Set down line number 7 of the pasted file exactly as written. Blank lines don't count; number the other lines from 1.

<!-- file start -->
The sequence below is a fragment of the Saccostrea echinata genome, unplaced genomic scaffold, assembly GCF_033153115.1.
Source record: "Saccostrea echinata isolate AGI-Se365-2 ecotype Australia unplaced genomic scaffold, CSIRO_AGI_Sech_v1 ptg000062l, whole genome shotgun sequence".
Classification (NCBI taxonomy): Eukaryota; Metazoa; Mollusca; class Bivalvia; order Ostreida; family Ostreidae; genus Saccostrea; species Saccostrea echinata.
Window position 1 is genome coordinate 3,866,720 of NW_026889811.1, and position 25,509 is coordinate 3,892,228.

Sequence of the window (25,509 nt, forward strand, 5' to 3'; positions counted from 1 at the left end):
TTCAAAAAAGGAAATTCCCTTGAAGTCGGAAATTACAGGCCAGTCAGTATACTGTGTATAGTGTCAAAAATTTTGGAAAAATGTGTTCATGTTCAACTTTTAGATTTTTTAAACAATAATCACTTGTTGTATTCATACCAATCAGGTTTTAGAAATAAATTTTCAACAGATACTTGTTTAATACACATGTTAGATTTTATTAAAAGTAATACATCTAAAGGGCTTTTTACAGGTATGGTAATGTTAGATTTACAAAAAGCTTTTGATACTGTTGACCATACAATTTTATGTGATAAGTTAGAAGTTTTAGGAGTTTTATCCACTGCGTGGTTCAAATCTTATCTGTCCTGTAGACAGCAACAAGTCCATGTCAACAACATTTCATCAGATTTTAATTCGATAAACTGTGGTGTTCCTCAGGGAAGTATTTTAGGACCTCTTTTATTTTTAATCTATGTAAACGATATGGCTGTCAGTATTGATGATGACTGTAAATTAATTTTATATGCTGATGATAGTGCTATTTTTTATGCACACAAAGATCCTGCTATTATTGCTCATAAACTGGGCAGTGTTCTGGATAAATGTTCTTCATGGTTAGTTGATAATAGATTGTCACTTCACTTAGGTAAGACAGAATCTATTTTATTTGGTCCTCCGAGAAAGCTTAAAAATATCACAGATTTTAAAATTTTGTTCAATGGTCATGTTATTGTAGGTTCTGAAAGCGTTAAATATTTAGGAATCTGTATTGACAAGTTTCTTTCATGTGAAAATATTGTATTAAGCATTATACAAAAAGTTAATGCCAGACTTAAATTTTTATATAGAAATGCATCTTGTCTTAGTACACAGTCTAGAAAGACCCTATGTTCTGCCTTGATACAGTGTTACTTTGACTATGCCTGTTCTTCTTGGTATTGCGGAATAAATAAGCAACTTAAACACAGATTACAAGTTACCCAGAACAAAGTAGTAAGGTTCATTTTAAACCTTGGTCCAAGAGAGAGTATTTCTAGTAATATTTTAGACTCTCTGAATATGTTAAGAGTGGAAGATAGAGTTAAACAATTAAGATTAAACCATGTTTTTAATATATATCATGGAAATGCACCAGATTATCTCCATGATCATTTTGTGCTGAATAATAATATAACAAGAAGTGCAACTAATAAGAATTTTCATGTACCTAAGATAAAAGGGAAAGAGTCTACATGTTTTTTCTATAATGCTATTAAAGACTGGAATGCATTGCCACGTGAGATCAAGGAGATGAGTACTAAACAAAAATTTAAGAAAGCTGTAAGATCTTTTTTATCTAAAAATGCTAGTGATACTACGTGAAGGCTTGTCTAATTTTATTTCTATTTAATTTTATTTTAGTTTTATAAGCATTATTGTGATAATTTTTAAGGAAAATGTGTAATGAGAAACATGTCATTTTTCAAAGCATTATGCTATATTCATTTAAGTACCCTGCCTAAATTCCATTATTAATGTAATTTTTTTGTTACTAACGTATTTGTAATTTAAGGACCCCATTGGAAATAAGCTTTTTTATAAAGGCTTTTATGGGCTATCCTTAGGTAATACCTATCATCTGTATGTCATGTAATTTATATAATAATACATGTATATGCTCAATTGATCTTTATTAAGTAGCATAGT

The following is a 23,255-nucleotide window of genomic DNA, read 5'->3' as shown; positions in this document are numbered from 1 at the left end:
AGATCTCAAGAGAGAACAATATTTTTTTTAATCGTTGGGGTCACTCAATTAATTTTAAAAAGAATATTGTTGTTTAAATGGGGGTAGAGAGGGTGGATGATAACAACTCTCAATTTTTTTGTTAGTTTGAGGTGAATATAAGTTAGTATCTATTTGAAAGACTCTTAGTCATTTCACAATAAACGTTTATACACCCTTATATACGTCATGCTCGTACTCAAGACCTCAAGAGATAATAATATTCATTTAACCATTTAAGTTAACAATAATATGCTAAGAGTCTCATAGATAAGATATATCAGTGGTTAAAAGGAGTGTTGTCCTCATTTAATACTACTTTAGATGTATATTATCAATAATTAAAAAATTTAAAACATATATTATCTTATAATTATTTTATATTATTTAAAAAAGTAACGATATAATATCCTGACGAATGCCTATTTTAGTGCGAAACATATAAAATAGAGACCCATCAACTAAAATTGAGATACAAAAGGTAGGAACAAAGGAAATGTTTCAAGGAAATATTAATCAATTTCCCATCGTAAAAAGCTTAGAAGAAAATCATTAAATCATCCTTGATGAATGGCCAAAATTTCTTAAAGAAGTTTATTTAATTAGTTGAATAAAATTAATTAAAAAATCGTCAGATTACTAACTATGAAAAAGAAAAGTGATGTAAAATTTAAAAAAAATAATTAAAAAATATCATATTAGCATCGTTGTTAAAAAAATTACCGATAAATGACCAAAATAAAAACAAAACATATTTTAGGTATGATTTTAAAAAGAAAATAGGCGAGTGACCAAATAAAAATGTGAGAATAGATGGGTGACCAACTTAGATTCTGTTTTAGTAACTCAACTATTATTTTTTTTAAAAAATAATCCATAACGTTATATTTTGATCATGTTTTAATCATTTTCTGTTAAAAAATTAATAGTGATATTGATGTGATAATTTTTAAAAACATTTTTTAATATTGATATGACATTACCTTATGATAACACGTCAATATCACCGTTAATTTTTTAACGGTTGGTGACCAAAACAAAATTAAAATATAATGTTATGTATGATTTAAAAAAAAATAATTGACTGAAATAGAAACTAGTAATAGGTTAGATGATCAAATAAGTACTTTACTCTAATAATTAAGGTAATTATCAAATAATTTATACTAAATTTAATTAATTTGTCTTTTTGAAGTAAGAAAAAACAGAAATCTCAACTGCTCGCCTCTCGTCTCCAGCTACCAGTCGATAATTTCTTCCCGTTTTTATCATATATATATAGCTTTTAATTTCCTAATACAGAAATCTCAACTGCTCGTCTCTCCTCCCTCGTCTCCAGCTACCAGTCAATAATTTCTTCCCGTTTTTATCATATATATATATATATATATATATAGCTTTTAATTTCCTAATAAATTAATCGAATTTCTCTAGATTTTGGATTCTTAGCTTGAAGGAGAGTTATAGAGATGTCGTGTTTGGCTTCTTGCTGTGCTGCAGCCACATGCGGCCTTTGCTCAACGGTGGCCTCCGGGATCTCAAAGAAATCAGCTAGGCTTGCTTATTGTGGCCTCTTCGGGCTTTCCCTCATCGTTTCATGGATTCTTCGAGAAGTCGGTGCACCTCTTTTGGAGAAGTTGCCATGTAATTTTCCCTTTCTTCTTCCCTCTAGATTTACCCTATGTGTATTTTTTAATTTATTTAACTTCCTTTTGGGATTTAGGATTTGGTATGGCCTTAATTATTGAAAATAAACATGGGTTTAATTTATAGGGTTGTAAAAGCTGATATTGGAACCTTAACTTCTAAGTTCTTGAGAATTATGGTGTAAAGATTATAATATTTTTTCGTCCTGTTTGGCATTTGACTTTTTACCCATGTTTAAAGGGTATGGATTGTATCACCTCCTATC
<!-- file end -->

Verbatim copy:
The following is a 23,255-nucleotide window of genomic DNA, read 5'->3' as shown; positions in this document are numbered from 1 at the left end: